5 Myths of Blogger Relations
May 10th, 2011 by Brian Posnanski
Did you hear the one about the blogger who interviewed seven different sources and then waited 24 hours to make sure she had the story right? Turned out she was a journalist.
But seriously folks… taking shots at “bloggers in bunny slippers” has become something of a national pastime. And yet from our vantage point in working with clients, especially tech companies, we have seen blogs take their place at (or at least near) the top of the media food chain. Blogs are media… yet different from other media. To help show how, we hereby puncture five myths about blogger relations:
1. Blogs aren’t as important or influential as traditional media. Today, blogs sit at the heart of the news cycle. They often break everything from political news to product rollouts. The best ones are (quite literally) always on. They keep their ear to the ground and have an itchy typing finger. Rare is the Apple product not first leaked by the rabid cult of Apple bloggers. Dell totally revamped its customer service thanks to the hubbub raised by one blogger. As traditional newsprint and broadcast space have shrunk, online media—and blogs especially—have picked up the slack. Blogs also drive action and online conversation. They get tweeted and Facebooked more often. In our experience, large to moderate-size blogs are much more likely to drive traffic to a client’s website than even a story in The New York Times. They also can be a huge influence on reporters (Matt Drudge, anyone?).
2. It’s free. Well, mostly, in that you don’t need to pay bloggers a fee to cover your news (otherwise known as advertising). But certain types of bloggers are increasingly being asked—or requesting—to play a role as consultants and advisors to brands. Many also accept payment for positive reviews. This phenomenon is especially true among mom or mommy bloggers. What started out as a hobby for thousands of moms to talk about child-rearing and running households has morphed into the emergence of mini-media groups sponsored by the likes of Microsoft and Proctor & Gamble, who understand the power of these blogs to reach an influential audience. Navigating this new world takes some doing. Recently, we chatted with the CMO of a major toy brand who said “at least” half of the mom bloggers who approached the company did so asking for fees (he kindly declined). If you entertain a paid relationship with a blogger, make sure the arrangement is publicly noted: the FTC is taking an interest in this trend.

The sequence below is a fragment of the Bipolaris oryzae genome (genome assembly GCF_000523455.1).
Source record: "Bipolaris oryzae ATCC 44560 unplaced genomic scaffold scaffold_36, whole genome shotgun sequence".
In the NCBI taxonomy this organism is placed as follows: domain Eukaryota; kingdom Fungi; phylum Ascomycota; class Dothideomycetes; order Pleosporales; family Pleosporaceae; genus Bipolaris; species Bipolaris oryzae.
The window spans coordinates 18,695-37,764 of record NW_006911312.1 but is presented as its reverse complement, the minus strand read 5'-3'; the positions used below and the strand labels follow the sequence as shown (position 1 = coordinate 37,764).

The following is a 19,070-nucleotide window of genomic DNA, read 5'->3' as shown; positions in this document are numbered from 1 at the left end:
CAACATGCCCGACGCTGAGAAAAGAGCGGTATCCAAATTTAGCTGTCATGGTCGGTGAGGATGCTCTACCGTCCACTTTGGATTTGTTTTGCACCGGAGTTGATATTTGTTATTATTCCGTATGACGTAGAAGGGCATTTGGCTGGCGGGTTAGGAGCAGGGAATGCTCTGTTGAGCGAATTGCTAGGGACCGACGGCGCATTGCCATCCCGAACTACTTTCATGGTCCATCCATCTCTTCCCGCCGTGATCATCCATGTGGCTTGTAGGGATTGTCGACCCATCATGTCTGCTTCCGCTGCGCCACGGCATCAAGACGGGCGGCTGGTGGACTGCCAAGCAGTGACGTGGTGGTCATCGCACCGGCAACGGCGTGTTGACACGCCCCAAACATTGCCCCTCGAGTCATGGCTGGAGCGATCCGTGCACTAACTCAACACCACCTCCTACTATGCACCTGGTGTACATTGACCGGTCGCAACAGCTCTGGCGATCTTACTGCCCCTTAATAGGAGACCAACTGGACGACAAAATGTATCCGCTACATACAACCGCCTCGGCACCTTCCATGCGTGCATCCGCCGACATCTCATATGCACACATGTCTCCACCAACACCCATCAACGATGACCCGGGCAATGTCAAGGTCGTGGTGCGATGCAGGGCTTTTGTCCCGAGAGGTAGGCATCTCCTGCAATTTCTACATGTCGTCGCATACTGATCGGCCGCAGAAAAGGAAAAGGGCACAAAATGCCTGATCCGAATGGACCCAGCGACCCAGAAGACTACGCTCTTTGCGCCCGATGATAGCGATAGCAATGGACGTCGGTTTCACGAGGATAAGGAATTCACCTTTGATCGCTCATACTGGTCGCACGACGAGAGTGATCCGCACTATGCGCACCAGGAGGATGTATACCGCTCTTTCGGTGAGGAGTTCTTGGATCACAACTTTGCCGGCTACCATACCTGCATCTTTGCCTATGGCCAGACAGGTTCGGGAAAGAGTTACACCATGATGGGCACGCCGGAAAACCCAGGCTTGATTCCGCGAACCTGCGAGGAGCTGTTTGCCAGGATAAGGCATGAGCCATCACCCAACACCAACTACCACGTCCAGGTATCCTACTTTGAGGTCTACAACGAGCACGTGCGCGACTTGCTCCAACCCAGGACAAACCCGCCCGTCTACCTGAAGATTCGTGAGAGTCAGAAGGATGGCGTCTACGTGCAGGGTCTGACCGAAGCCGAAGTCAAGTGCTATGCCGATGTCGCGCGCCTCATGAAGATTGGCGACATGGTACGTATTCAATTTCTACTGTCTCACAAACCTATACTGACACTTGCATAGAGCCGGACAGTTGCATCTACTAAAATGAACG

3. I can pitch the same news to everyone. For years, journalists have exhorted (if not warned) PR people not to carpet-bomb them with news releases. They are talking about still very active PR practitioners who use media databases to indiscriminately blast out the same news release to hundreds, sometimes thousands, of reporters without knowing whether they cover their client’s beat. The rule against carpet-bombing holds doubly true for bloggers. Bloggers pride themselves on their idiosyncrasy. Two bloggers covering the same subject will not do so in the very same way. Consider environmental or “green” bloggers. One may cover advances in green transportation. Another may cover sustainable products for the home. And another may cover recycling. The only thing that’s guaranteed is that ten different bloggers will handle a subject ten different ways. Pitching blogs takes careful research and ongoing monitoring.
4. More blogs = more coverage. See #3. There are dozens of blogs for every subject, from craft beers to mobile marketing. This does not translate into an equivalent increase in coverage. There are craft beer blogs that cover only festivals, and those that only cover home-made beermaking. If you think they will cover your mid-size craft brewer launching a new ale, you are mistaken. Remember that most bloggers blog out of passion. They care—deeply—about what they are writing about. And passion is often the realm of the specific and detailed. Bloggers are often experts at what they cover. What hold true for pitching “traditional” media holds true for blogs: make sure you approach them with an angle that’s tailor-made.
5. Blogs will honor embargoes and advances. In the “good old days” of public relations, PR pros would often share news with reporters ahead of an official announcement, as long as they agreed to “embargo” or hold the news until a specific time and date. Such strategies allowed companies to make sure their big, breaking news got wide play with major news outlets. Thanks to uber-bloggers like Michael Arrington of Techcrunch, which flatly refuses to honor embargoes, the strategy of advance news sharing is not a reliable one with bloggers. Better to offer a straight-up exclusive to one blogger (meaning, you are only offering it to them) than risk the ire of many by requesting they hold it.
Ah, blogs. We love em. Have anything to add from your experience with bloggers? Let us know in the comments!Tags: Blogs, Content Marketing, Media Trends, social media